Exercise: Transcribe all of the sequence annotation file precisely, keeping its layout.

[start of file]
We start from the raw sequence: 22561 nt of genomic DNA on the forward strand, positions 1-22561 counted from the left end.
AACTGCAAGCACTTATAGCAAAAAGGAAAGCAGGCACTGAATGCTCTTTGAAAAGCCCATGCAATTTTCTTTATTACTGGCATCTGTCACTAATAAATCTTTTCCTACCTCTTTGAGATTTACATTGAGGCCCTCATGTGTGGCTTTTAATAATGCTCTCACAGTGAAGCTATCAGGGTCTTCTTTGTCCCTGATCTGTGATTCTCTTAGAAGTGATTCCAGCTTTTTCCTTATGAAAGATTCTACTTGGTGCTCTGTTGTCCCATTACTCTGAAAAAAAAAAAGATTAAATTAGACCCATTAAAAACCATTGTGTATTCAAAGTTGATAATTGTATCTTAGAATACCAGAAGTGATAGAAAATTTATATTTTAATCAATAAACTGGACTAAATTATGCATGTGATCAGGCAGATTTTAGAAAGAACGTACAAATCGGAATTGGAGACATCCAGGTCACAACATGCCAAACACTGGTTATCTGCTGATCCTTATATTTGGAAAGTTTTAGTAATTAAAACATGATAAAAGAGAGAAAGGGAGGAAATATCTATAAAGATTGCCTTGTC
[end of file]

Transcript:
We start from the raw sequence: 22561 nt of genomic DNA on the forward strand, positions 1-22561 counted from the left end.
AACTGCAAGCACTTATAGCAAAAAGGAAAGCAGGCACTGAATGCTCTTTGAAAAGCCCATGCAATTTTCTTTATTACTGGCATCTGTCACTAATAAATCTTTTCCTACCTCTTTGAGATTTACATTGAGGCCCTCATGTGTGGCTTTTAATAATGCTCTCACAGTGAAGCTATCAGGGTCTTCTTTGTCCCTGATCTGTGATTCTCTTAGAAGTGATTCCAGCTTTTTCCTTATGAAAGATTCTACTTGGTGCTCTGTTGTCCCATTACTCTGAAAAAAAAAAAGATTAAATTAGACCCATTAAAAACCATTGTGTATTCAAAGTTGATAATTGTATCTTAGAATACCAGAAGTGATAGAAAATTTATATTTTAATCAATAAACTGGACTAAATTATGCATGTGATCAGGCAGATTTTAGAAAGAACGTACAAATCGGAATTGGAGACATCCAGGTCACAACATGCCAAACACTGGTTATCTGCTGATCCTTATATTTGGAAAGTTTTAGTAATTAAAACATGATAAAAGAGAGAAAGGGAGGAAATATCTATAAAGATTGCCTTGTC